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What is Renal Failure? Print E-mail
Written by Robert Smith   
Wednesday, 11 November 2009

Acute renal failure occurs when the filtering function of the kidneys changes suddenly. The kidneys are not able to maintain healthy body function.

What is going on in the body?

The kidneys filter the blood in the body and produce urine. They clear the body of many drugs and toxins. They also produce hormones and control blood pressure. The blood flow to each kidney is supplied by a large artery. Blood flow to the kidneys is crucial both for kidney health and to allow the kidneys to perform their functions of cleaning and maintaining the blood. Anything that leads to a sudden drop in blood flow to the kidneys can cause acute renal failure. When this happens, the regular functions of the kidneys can be altered or destroyed.

What are the causes and risks of the disease?
The following can lead to acute renal failure:
_ a blockage of urine flow out of the kidneys and into the bladder
_ exposure to certain drugs
_ exposure to toxic substances
_ significant loss of blood or sudden drop in blood flow to the kidneys

Kidneys that have preexisting disease or damage are at higher risk for acute renal failure.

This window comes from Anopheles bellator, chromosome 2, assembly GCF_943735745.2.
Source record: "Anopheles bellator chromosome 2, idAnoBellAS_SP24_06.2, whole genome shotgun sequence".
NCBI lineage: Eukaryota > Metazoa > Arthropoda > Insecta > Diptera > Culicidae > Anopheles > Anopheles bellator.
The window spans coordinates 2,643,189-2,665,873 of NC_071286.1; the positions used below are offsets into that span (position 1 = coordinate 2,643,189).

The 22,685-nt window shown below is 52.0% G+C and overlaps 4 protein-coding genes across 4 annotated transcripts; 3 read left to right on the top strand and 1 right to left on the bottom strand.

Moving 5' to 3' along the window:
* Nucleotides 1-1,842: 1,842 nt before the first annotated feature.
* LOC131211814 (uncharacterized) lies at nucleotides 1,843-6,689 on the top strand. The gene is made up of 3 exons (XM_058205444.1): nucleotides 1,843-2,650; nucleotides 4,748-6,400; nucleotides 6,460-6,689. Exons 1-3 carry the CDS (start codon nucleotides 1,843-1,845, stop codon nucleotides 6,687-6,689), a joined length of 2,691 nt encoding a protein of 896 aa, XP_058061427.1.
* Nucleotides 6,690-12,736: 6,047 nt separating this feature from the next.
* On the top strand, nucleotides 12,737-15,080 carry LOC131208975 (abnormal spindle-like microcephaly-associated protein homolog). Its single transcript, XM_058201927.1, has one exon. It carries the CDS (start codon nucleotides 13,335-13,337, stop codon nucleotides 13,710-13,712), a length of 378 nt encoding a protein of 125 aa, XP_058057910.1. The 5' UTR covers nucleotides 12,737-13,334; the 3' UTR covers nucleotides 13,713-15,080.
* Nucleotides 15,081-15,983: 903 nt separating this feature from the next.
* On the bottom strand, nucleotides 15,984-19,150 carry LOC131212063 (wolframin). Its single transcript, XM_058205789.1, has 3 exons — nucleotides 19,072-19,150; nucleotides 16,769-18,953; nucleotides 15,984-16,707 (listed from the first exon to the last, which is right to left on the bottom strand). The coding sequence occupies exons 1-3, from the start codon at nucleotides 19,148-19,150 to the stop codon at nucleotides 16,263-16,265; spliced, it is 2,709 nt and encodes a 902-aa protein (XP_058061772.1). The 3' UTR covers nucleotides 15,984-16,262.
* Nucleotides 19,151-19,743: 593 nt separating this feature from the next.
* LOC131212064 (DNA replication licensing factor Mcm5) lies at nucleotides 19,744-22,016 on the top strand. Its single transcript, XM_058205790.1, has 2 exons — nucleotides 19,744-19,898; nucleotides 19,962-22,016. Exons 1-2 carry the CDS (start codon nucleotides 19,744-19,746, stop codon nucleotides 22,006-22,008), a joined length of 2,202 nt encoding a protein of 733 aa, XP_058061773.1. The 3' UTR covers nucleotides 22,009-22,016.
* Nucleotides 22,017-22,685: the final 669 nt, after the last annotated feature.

What are the treatments for the disease?
Diuretic medicines, known as water pills, are sometimes used to help the kidneys get rid of fluid in the body. In other situations, fluids are given to promote increased blood flow to the kidneys.

If blood loss or shock has occurred, blood transfusions ay be given. Salt imbalances are monitored closely. Medicines can be given to lower elevated electrolytes levels. Dialysis may be used to replace kidney function until the acute renal failure resolves. Dialysis is a procedure where the blood flow from a person is redirected through a special machine. The machine filters the blood and then returns it to the person.

What are the side effects of the treatments?

In most cases, there are few side effects to treatment of acute renal failure. The complexity of the disease itself can lead to further difficulties though. When dialysis is needed, a large intravenous tube, called a catheter, is placed into a vein in the upper arm or chest. The catheter is used for withdrawing fluids from the body or adding fluids. This can pose the risk of bleeding or infection.

What happens after treatment for the disease?
After normal kidney function has returned, the person will be monitored for overall kidney and electrolyte function.

How is the disease monitored?
Any new or worsening symptoms should be reported to the doctor.


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